Tyshawn Sorey is a once-in-a-generation talent in the mode of the great trombonist and composer George Lewis, with whom he once studied. The Newark, New Jersey native was born in 1980, and from the start he was a formidable instrumentalist. Although he’s known best as a drummer of galvanic power and range, he’s also a magnificent trombonist and pianist. Sorey seems driven by new challenges, perpetually expanding his scope as a composer and performer.
He first attracted notice as an improviser, bringing uncanny clarity, rhythmic sophistication, and drive to ensembles led by bassist Mario Pavone, violinist Billy Bang, and trombonist Michael Dessen, but it’s with collectives such as Fieldwork (with pianist Vijay Iyer and saxophonist Steve Lehman) and Paradoxical Frog (with guitarist Mary Halvorson and saxophonist Ingrid Laubrock), to say nothing of a kaleidoscopic array of his own ensembles, where his astonishing talents became clear. Sorey enjoys confounding listeners. His marvelous trio with pianist Cory Smythe and bassist Chris Tordini features his compositions, but his own instrumental contributions are meticulously measured, serving the ensemble rather than his own ego, while he formed a newer trio with pianist Aaron Diehl and bassist Matt Brewer tackling standards to address those who reduce his work to avant-garde experiments. Some of his albums are rooted in free jazz and post-bop, but others delve into contemporary music.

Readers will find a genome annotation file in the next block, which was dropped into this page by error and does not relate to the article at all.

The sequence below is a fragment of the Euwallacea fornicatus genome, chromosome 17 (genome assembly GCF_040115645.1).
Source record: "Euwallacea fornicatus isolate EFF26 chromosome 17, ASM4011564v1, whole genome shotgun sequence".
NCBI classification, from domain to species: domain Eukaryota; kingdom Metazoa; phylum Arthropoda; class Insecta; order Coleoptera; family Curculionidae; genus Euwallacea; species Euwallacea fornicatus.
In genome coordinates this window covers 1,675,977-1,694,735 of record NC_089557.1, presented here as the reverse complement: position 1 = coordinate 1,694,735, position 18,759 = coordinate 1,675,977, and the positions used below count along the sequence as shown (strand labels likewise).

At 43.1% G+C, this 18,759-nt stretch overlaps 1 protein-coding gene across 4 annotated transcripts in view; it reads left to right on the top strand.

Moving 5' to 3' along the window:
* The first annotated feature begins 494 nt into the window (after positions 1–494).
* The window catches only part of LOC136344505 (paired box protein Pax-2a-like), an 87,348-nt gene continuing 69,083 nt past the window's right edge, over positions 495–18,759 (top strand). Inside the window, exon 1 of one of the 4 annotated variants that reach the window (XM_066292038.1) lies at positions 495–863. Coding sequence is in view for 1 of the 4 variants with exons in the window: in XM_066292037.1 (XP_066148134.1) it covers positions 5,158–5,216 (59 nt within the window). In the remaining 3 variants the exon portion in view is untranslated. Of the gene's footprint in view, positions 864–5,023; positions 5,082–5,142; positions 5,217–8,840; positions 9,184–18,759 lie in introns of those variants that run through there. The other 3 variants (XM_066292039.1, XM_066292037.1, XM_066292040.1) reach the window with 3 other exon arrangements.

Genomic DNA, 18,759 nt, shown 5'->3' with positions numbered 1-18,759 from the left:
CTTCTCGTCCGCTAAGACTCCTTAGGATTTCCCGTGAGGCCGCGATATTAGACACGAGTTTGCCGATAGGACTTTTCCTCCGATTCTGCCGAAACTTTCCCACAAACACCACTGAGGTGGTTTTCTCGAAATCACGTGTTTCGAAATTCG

As a composer Sorey’s music has been commissioned and/or performed by a growing number of artists including the Los Angeles Philharmonic, Alarm Will Sound, JACK Quartet, Claire Chase, and International Contemporary Ensemble with vocalist Julia Bullock, which together performed his ‘Perle Noire: Meditations for Josephine,’ a song cycle about Josephine Baker. After taking Anthony Braxton’s chair as professor at Wesleyan University in 2017—the same year was named a MacArthur Fellow—he was hired as a composition professor at the University of Pennsylvania in Philadelphia in 2020.